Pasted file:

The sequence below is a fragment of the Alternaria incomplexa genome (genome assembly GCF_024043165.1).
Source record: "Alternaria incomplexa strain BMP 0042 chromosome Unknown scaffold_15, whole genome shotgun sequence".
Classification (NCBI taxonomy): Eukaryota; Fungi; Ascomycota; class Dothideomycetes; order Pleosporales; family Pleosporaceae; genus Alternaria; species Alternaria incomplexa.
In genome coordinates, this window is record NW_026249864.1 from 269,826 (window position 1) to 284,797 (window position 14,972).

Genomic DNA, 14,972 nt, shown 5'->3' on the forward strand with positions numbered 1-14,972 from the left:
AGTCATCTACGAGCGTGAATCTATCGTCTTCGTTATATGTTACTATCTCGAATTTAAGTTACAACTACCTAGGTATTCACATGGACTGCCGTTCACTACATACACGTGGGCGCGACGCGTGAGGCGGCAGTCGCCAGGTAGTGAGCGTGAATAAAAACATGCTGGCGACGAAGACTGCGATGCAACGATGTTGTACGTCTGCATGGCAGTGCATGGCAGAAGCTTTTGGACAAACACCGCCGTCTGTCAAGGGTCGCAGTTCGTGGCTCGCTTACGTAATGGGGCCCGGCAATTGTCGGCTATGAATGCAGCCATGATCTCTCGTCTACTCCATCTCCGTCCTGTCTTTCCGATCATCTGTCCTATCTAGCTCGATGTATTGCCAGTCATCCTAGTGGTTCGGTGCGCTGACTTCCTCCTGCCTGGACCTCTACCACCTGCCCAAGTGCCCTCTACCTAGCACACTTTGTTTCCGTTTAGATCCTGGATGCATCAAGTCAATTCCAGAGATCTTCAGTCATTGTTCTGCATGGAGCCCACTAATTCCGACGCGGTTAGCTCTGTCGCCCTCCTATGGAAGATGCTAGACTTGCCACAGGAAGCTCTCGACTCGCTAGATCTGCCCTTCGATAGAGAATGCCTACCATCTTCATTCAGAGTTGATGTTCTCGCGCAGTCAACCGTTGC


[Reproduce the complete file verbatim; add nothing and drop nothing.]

The sequence below is a fragment of the Alternaria incomplexa genome (genome assembly GCF_024043165.1).
Source record: "Alternaria incomplexa strain BMP 0042 chromosome Unknown scaffold_15, whole genome shotgun sequence".
Classification (NCBI taxonomy): Eukaryota; Fungi; Ascomycota; class Dothideomycetes; order Pleosporales; family Pleosporaceae; genus Alternaria; species Alternaria incomplexa.
In genome coordinates, this window is record NW_026249864.1 from 269,826 (window position 1) to 284,797 (window position 14,972).

Genomic DNA, 14,972 nt, shown 5'->3' on the forward strand with positions numbered 1-14,972 from the left:
AGTCATCTACGAGCGTGAATCTATCGTCTTCGTTATATGTTACTATCTCGAATTTAAGTTACAACTACCTAGGTATTCACATGGACTGCCGTTCACTACATACACGTGGGCGCGACGCGTGAGGCGGCAGTCGCCAGGTAGTGAGCGTGAATAAAAACATGCTGGCGACGAAGACTGCGATGCAACGATGTTGTACGTCTGCATGGCAGTGCATGGCAGAAGCTTTTGGACAAACACCGCCGTCTGTCAAGGGTCGCAGTTCGTGGCTCGCTTACGTAATGGGGCCCGGCAATTGTCGGCTATGAATGCAGCCATGATCTCTCGTCTACTCCATCTCCGTCCTGTCTTTCCGATCATCTGTCCTATCTAGCTCGATGTATTGCCAGTCATCCTAGTGGTTCGGTGCGCTGACTTCCTCCTGCCTGGACCTCTACCACCTGCCCAAGTGCCCTCTACCTAGCACACTTTGTTTCCGTTTAGATCCTGGATGCATCAAGTCAATTCCAGAGATCTTCAGTCATTGTTCTGCATGGAGCCCACTAATTCCGACGCGGTTAGCTCTGTCGCCCTCCTATGGAAGATGCTAGACTTGCCACAGGAAGCTCTCGACTCGCTAGATCTGCCCTTCGATAGAGAATGCCTACCATCTTCATTCAGAGTTGATGTTCTCGCGCAGTCAACCGTTGC